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Am J Med. 2009 Nov;122(11):1050-3. doi: 10.1016/j.amjmed.2009.03.032. Epub 2009 Aug 19.

D-dimer testing in patients with suspected pulmonary embolism and impaired renal function.

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  • 1Section of Vascular Medicine, Department of General Internal Medicine - Endocrinology, Leiden University Medical Center, Leiden, the Netherlands.



Determination of pretest probability and D-dimer tests are the first diagnostic steps in patients with suspected pulmonary embolism, which can be ruled out when clinical probability is unlikely and D-dimer level is normal. We evaluated the utility of D-dimer testing in patients with impaired renal function.


D-dimer tests were performed in consecutive patients with suspected pulmonary embolism and an unlikely clinical probability. Creatinine levels were assessed as clinical routine. Glomerular filtration rate was calculated using the Modification of Diet in Renal Disease formula. Correlation between D-dimer level and renal function and proportions of patients with normal D-dimer in different categories of estimated glomerular filtration rate (eGFR) were assessed. Different categories of decreasing eGFR were defined as: normal renal function (eGFR >89 mL/min), mild decrease in eGFR (eGFR 60-89 mL/min), and moderate decrease in eGFR (eGFR 30-59 mL/min).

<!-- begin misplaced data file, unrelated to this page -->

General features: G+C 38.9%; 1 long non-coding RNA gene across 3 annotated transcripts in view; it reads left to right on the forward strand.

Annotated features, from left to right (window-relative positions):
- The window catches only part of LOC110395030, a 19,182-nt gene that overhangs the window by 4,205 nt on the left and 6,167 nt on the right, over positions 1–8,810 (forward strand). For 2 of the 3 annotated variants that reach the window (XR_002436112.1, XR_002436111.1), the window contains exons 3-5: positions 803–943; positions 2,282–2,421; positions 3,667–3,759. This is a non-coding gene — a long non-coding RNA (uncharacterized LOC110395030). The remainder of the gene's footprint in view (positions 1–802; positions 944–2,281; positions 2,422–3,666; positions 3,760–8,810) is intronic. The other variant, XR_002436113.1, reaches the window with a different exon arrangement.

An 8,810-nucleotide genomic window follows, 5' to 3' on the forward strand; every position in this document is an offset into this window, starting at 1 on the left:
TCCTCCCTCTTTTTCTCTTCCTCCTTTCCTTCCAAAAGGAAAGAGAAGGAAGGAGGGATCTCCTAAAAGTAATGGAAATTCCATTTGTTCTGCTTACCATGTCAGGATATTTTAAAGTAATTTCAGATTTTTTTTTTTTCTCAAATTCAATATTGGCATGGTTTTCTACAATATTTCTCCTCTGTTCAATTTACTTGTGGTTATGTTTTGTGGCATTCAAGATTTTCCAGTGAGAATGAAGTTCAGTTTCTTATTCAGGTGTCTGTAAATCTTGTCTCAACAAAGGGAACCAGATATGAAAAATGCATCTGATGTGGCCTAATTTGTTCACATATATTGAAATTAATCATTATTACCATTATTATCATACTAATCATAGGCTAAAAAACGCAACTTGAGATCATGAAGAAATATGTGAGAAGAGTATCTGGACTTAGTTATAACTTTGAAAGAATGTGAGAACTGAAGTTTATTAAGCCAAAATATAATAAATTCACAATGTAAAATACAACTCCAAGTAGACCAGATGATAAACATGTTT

Creatinine levels were assessed in 351 of 385 patients (91%). D-dimer levels significantly increased in 3 categories of decreasing eGFR (P = .027 and P = .021 for moderate renal impairment compared with mild renal impairment and normal renal function, respectively). Normal D-dimer levels were found in 58% of patients with eGFR >89 mL/min, in 54% with eGFR 60-89 mL/min, and in 28% with eGFR 30-59 mL/min.


The specificity of D-dimer testing in patients with suspected pulmonary embolism and decreased GFR is significantly decreased. Nonetheless, performing D-dimer tests is still useful because computed tomography scanning can be withheld in a significant proportion of these patients.

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